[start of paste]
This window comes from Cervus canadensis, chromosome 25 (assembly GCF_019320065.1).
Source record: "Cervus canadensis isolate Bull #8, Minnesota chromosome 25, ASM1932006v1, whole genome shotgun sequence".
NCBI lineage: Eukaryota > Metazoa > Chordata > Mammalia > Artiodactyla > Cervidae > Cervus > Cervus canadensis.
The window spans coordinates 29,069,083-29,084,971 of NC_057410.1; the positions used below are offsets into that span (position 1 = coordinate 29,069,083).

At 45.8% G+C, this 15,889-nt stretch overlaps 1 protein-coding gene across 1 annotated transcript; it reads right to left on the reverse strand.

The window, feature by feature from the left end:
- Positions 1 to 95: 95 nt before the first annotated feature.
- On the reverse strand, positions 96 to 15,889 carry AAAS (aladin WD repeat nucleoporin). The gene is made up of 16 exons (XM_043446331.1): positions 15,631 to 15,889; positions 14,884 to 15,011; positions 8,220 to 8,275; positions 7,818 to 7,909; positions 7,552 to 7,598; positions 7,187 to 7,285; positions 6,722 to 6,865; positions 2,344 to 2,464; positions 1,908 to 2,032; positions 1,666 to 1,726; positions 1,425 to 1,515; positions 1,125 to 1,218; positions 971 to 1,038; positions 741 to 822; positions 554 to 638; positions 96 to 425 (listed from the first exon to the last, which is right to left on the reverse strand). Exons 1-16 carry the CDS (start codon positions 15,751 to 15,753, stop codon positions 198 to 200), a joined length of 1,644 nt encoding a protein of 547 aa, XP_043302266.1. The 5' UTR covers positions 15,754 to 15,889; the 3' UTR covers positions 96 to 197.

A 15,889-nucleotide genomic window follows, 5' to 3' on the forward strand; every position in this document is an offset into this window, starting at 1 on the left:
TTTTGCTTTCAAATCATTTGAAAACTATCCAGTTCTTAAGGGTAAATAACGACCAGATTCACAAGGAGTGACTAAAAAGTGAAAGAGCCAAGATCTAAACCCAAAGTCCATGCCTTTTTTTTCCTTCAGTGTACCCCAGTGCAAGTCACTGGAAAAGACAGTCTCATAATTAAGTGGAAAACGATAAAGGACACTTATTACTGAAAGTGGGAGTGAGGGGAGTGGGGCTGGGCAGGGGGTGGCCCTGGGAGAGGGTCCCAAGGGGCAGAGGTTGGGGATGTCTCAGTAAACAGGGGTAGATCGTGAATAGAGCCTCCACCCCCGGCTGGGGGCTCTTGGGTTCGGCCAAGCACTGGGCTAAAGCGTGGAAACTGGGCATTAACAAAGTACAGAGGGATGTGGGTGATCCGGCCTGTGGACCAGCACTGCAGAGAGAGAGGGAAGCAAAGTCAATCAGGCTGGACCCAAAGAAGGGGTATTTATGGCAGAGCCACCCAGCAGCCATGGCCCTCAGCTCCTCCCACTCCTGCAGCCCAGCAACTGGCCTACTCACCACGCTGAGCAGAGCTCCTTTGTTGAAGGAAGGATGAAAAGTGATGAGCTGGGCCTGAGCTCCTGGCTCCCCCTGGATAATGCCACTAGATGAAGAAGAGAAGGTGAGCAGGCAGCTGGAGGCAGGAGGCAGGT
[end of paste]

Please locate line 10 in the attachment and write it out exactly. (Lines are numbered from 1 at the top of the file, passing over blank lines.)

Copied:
TTTTGCTTTCAAATCATTTGAAAACTATCCAGTTCTTAAGGGTAAATAACGACCAGATTCACAAGGAGTGACTAAAAAGTGAAAGAGCCAAGATCTAAACCCAAAGTCCATGCCTTTTTTTTCCTTCAGTGTACCCCAGTGCAAGTCACTGGAAAAGACAGTCTCATAATTAAGTGGAAAACGATAAAGGACACTTATTACTGAAAGTGGGAGTGAGGGGAGTGGGGCTGGGCAGGGGGTGGCCCTGGGAGAGGGTCCCAAGGGGCAGAGGTTGGGGATGTCTCAGTAAACAGGGGTAGATCGTGAATAGAGCCTCCACCCCCGGCTGGGGGCTCTTGGGTTCGGCCAAGCACTGGGCTAAAGCGTGGAAACTGGGCATTAACAAAGTACAGAGGGATGTGGGTGATCCGGCCTGTGGACCAGCACTGCAGAGAGAGAGGGAAGCAAAGTCAATCAGGCTGGACCCAAAGAAGGGGTATTTATGGCAGAGCCACCCAGCAGCCATGGCCCTCAGCTCCTCCCACTCCTGCAGCCCAGCAACTGGCCTACTCACCACGCTGAGCAGAGCTCCTTTGTTGAAGGAAGGATGAAAAGTGATGAGCTGGGCCTGAGCTCCTGGCTCCCCCTGGATAATGCCACTAGATGAAGAAGAGAAGGTGAGCAGGCAGCTGGAGGCAGGAGGCAGGT